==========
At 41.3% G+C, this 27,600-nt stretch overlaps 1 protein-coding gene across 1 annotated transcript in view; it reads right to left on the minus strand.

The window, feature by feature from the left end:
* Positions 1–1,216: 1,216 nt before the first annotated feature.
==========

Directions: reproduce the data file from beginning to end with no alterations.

At 41.3% G+C, this 27,600-nt stretch overlaps 1 protein-coding gene across 1 annotated transcript in view; it reads right to left on the minus strand.

The window, feature by feature from the left end:
* Positions 1–1,216: 1,216 nt before the first annotated feature.